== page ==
How the 1983 Race for Chicago Mayor — And the Coverage of That Racially Charged Campaign — Relates to the 2012 Presidential Race, and Next Week’s GOP Convention
Is it racist to run against or oppose a black candidate for office? To rational people, posing the question answers itself: of course not. But the candidacy of Barack Obama reminds us that there are people out there ready to portray as “racist” any spirited opposition to Obama and his policies. This cynical mode of attack will absolutely be used in the coverage of the upcoming GOP convention. We all know this, and we know it doesn’t matter what happens at the convention — the charge of racism will be made regardless.
I was reminded of this on my morning walk as I listened to a podcast episode of one of my favorite radio programs: “This American Life.” It’s a great show with insight into innumerable facets of human existence. But it sometimes goes wrong when it strays into politics, or covers an issue that is a liberal hobby horse. (The program suffered a famous embarrassment earlier this year when it had to essentially retract an entire episode about treatment of workers at Chinese Apple manufacturing plants; the conditions described were mostly accurate, but parts of the narrator’s account had been fictionalized without the program’s knowledge. As I wrote here, the retraction was honest and well done. But one wonders if the oversight of the program’s contents was more lax because the slant of the program related to the liberal hobby horse of exploitation of overseas workers in sweatshops.)
The segment I listened to this morning, an old segment from March 2009, gave me the sense that the producers had been scammed again. Although the segment is old, it has a direct relevance to today’s presidential politics, because it portrayed a white politician (Bernard Epton) running for office (mayor of Chicago) against the first black candidate for that office (Harold Washington).
If the parallel to Barack Obama is not clear from that description, the segment made it explicit. The segment was first aired two months after Obama’s inauguration, and the narrator drew repeated parallels to the McCain/Obama race. (You can read the transcript here.)
Epton, a Republican, was described in the segment as a decent man who rejected racism — at least, before he ran against his black Democrat opponent. For example, Epton had stayed put in a residence located in an area that was experiencing “white flight,” because he believed that it was wrong for whites to leave an area simply because its demographics were turning black. Near the beginning of the segment, Epton is heard explicitly rejecting the notion that anyone should vote for him because he was white:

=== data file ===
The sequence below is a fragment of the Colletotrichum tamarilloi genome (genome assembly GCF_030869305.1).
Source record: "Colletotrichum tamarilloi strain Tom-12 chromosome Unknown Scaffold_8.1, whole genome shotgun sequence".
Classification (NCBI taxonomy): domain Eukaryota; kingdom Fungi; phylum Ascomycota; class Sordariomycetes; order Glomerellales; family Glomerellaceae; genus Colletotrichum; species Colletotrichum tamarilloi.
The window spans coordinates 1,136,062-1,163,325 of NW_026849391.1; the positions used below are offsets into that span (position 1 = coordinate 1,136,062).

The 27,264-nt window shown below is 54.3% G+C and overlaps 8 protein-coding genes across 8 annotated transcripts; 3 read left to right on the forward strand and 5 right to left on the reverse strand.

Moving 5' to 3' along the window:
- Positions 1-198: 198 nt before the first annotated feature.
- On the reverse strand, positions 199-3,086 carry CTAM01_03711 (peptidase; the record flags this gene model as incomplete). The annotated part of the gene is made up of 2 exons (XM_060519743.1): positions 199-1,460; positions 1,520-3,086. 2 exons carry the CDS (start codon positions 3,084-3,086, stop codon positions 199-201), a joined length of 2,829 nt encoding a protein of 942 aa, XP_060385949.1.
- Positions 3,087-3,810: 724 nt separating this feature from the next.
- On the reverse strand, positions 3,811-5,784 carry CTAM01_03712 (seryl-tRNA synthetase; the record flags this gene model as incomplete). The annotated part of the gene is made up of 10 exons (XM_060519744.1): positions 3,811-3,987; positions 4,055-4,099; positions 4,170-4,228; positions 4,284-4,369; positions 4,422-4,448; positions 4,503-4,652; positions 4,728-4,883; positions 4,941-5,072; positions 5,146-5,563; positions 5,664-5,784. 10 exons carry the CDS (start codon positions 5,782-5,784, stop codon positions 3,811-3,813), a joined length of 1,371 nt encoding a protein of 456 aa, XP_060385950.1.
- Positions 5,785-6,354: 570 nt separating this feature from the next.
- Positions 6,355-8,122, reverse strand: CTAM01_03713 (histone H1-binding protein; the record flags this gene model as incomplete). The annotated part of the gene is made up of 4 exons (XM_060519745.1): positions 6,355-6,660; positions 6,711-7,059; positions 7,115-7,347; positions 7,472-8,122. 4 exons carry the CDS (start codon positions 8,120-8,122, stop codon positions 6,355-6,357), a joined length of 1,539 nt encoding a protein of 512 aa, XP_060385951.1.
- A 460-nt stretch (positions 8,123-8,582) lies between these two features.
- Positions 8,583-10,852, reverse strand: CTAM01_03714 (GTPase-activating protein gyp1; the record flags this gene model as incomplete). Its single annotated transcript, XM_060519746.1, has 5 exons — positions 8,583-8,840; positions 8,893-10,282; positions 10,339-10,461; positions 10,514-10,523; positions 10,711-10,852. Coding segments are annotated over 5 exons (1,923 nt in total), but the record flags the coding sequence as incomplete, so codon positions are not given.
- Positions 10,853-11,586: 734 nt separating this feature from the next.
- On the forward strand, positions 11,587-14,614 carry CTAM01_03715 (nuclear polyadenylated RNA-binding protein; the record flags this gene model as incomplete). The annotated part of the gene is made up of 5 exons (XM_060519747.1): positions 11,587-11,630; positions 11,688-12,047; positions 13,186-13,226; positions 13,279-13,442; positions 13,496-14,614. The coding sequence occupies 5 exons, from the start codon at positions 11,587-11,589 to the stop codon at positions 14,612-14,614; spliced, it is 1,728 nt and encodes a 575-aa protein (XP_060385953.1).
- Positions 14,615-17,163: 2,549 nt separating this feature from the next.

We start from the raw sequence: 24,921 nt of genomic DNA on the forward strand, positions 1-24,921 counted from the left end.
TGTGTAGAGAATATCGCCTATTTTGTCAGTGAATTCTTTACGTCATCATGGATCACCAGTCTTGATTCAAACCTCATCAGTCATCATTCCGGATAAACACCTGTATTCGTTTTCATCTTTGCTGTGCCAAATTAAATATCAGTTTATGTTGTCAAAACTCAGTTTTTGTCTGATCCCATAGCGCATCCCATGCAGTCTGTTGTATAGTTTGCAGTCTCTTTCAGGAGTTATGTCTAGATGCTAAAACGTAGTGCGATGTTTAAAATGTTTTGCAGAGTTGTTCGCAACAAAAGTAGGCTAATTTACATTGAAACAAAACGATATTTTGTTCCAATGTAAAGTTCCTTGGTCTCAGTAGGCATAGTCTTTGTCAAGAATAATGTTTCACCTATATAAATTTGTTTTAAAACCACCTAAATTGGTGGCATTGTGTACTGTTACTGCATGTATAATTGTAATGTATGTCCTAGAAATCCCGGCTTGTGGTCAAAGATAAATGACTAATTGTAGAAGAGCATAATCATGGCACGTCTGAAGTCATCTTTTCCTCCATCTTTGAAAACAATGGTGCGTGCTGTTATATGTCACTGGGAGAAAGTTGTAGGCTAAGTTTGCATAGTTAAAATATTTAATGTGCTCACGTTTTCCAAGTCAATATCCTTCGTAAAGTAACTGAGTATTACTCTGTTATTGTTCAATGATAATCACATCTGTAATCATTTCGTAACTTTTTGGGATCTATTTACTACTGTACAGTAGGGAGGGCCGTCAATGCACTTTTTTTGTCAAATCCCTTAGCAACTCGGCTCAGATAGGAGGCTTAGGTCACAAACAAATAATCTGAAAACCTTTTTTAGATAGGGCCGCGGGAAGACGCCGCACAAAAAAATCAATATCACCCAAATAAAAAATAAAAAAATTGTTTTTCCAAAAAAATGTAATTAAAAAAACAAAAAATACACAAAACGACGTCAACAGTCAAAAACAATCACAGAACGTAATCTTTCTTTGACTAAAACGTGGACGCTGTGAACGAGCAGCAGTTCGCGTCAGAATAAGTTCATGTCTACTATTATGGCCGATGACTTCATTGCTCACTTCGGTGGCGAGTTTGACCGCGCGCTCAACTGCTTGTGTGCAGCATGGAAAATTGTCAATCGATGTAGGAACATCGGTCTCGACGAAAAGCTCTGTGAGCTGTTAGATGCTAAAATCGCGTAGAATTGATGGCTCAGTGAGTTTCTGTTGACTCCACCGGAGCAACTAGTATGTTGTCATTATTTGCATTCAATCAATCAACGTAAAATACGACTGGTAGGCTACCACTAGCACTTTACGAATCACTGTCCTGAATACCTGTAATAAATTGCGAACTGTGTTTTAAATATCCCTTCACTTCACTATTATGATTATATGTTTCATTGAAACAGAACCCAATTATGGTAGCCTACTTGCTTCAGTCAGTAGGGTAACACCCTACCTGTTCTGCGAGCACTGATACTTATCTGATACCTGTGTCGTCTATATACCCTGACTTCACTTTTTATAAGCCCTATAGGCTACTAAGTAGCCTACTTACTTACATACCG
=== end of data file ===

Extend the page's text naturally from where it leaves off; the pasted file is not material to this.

So many people are saying if Harold Washington wins, the white people will be afraid and they will then vote for you and that improves your chances.
Well, I resent that very much. I think that Harold Washington and I, if he is a winner, I am positive that we will come out with a joint statement, perhaps speak together to repudiate it. I don’t want to be elected because I’m white and Harold doesn’t want to be elected because he’s black. I want to be elected because I’m the best qualified.
But the segment then portrays Epton as changing his tune, and tolerating racism in his campaign once he thought he might win. The narrator explains that, because Chicago is heavily Democratic, it is generally expected that a Republican candidate like Epton is going to lose. But when Harold Washington, the black candidate, won the Democratic primary, all of a sudden Republicans thought that Epton had a chance. Outside national consultants came in to help. And, the segment claims, Epton began behaving differently.
I listened to the episode for evidence that Epton was tolerating racism. One of the pieces of evidence was the slogan (submitted by national political consultants) that Epton adopted: “Epton for mayor before it’s too late.” Epton insisted that the slogan referred to Chicago’s financial problems, but I guess the left saw it as a dog whistle.
Then Epton was blamed for racist appeals made by his supporters that his campaign did not countenance:
The slogan set a tone for the campaign– the very tone Epton said he didn’t want. Now, it was going to be whites versus blacks, with Epton as the white savior. And soon, anonymous leaflets popped up in white neighborhoods all over the city. One of them read, “Your vote for Mr. Epton will stop contamination of the city hall by a Mr. Baboon.” Around town, Epton supporters donned various buttons. One depicted a watermelon with a slash through it. Another button had nothing on it at all. It was just white. None of these were being distributed by Upton’s campaign, but it was all being done in his name.
If it was being done in his name, I guess it was his fault? That’s certainly the impression you get.
When a racial incident made national news — someone scrawled “nigger die” on a church that Washington was slated to visit, Epton condemned it in no uncertain terms:
I am appalled that any people in any community would interfere with the worship by any religious denomination. And like you, I reject any of that antagonism or racism or bias or call it what you will.
But the big “gotcha” moment that is supposed to show Epton’s complicity in racism came when one of his confidantes became angry at a William Safire op-ed that the campaign was distributing. The op-ed is portrayed in the segment as arguing that if blacks can vote for Washington because he’s black, whites can vote for Epton because he’s white — and Epton is portrayed as supporting the argument:
[O]ne of Epton’s campaign workers– his policy director, Haskel Levy, began having qualms. He’d already confronted Epton over the slogan and Epton, even while defending the slogan, told him, “Haskel, stay with me. If we win this election, I’ll get rid of all these Republican operatives and opportunistic Democrats and we’ll do good work once we get in.” And so Haskel stayed. But then, one afternoon at campaign headquarters, Haskel noticed a pile of papers by the front door. They were hundreds of copies of an op-ed piece written by William Safire, conservative columnist for the New York Times.